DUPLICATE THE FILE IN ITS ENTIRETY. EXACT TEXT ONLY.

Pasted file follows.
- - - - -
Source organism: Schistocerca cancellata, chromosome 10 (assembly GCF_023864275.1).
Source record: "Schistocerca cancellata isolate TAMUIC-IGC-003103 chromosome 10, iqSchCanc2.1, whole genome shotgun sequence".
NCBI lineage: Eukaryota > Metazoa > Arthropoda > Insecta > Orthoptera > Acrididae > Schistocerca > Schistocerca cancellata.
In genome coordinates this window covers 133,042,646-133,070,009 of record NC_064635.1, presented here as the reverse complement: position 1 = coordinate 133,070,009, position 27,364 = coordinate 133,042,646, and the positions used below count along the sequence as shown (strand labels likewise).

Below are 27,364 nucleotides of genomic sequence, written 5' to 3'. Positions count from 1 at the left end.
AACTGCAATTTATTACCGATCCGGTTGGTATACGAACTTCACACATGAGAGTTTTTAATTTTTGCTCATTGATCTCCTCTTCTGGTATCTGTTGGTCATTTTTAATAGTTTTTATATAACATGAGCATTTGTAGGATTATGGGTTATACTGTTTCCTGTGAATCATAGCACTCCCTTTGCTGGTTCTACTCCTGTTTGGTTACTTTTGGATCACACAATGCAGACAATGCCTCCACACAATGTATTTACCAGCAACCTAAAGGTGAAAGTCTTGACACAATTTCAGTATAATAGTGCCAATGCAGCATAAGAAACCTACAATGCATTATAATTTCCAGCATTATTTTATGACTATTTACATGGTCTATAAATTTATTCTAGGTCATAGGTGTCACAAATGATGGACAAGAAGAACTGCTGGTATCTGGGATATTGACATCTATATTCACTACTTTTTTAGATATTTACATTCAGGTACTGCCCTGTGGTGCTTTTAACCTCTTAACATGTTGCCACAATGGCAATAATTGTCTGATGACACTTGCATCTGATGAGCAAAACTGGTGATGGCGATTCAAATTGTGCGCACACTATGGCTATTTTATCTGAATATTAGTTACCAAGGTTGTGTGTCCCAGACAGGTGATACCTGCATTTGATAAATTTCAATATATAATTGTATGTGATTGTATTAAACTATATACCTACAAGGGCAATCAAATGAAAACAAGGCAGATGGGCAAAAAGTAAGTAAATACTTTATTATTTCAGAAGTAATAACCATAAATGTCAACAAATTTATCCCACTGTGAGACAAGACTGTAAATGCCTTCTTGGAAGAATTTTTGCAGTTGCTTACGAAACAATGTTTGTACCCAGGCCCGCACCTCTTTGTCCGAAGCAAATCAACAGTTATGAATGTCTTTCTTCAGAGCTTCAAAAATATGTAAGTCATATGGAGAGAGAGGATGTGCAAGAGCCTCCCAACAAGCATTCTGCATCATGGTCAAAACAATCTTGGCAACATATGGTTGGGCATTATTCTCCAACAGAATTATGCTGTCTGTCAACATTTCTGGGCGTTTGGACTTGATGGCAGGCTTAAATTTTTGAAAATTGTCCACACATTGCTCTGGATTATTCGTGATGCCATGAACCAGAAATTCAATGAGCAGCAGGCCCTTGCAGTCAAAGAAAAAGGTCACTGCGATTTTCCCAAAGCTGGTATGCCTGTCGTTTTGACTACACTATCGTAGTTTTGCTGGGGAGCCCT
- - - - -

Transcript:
Source organism: Schistocerca cancellata, chromosome 10 (assembly GCF_023864275.1).
Source record: "Schistocerca cancellata isolate TAMUIC-IGC-003103 chromosome 10, iqSchCanc2.1, whole genome shotgun sequence".
NCBI lineage: Eukaryota > Metazoa > Arthropoda > Insecta > Orthoptera > Acrididae > Schistocerca > Schistocerca cancellata.
In genome coordinates this window covers 133,042,646-133,070,009 of record NC_064635.1, presented here as the reverse complement: position 1 = coordinate 133,070,009, position 27,364 = coordinate 133,042,646, and the positions used below count along the sequence as shown (strand labels likewise).

Below are 27,364 nucleotides of genomic sequence, written 5' to 3'. Positions count from 1 at the left end.
AACTGCAATTTATTACCGATCCGGTTGGTATACGAACTTCACACATGAGAGTTTTTAATTTTTGCTCATTGATCTCCTCTTCTGGTATCTGTTGGTCATTTTTAATAGTTTTTATATAACATGAGCATTTGTAGGATTATGGGTTATACTGTTTCCTGTGAATCATAGCACTCCCTTTGCTGGTTCTACTCCTGTTTGGTTACTTTTGGATCACACAATGCAGACAATGCCTCCACACAATGTATTTACCAGCAACCTAAAGGTGAAAGTCTTGACACAATTTCAGTATAATAGTGCCAATGCAGCATAAGAAACCTACAATGCATTATAATTTCCAGCATTATTTTATGACTATTTACATGGTCTATAAATTTATTCTAGGTCATAGGTGTCACAAATGATGGACAAGAAGAACTGCTGGTATCTGGGATATTGACATCTATATTCACTACTTTTTTAGATATTTACATTCAGGTACTGCCCTGTGGTGCTTTTAACCTCTTAACATGTTGCCACAATGGCAATAATTGTCTGATGACACTTGCATCTGATGAGCAAAACTGGTGATGGCGATTCAAATTGTGCGCACACTATGGCTATTTTATCTGAATATTAGTTACCAAGGTTGTGTGTCCCAGACAGGTGATACCTGCATTTGATAAATTTCAATATATAATTGTATGTGATTGTATTAAACTATATACCTACAAGGGCAATCAAATGAAAACAAGGCAGATGGGCAAAAAGTAAGTAAATACTTTATTATTTCAGAAGTAATAACCATAAATGTCAACAAATTTATCCCACTGTGAGACAAGACTGTAAATGCCTTCTTGGAAGAATTTTTGCAGTTGCTTACGAAACAATGTTTGTACCCAGGCCCGCACCTCTTTGTCCGAAGCAAATCAACAGTTATGAATGTCTTTCTTCAGAGCTTCAAAAATATGTAAGTCATATGGAGAGAGAGGATGTGCAAGAGCCTCCCAACAAGCATTCTGCATCATGGTCAAAACAATCTTGGCAACATATGGTTGGGCATTATTCTCCAACAGAATTATGCTGTCTGTCAACATTTCTGGGCGTTTGGACTTGATGGCAGGCTTAAATTTTTGAAAATTGTCCACACATTGCTCTGGATTATTCGTGATGCCATGAACCAGAAATTCAATGAGCAGCAGGCCCTTGCAGTCAAAGAAAAAGGTCACTGCGATTTTCCCAAAGCTGGTATGCCTGTCGTTTTGACTACACTATCGTAGTTTTGCTGGGGAGCCCT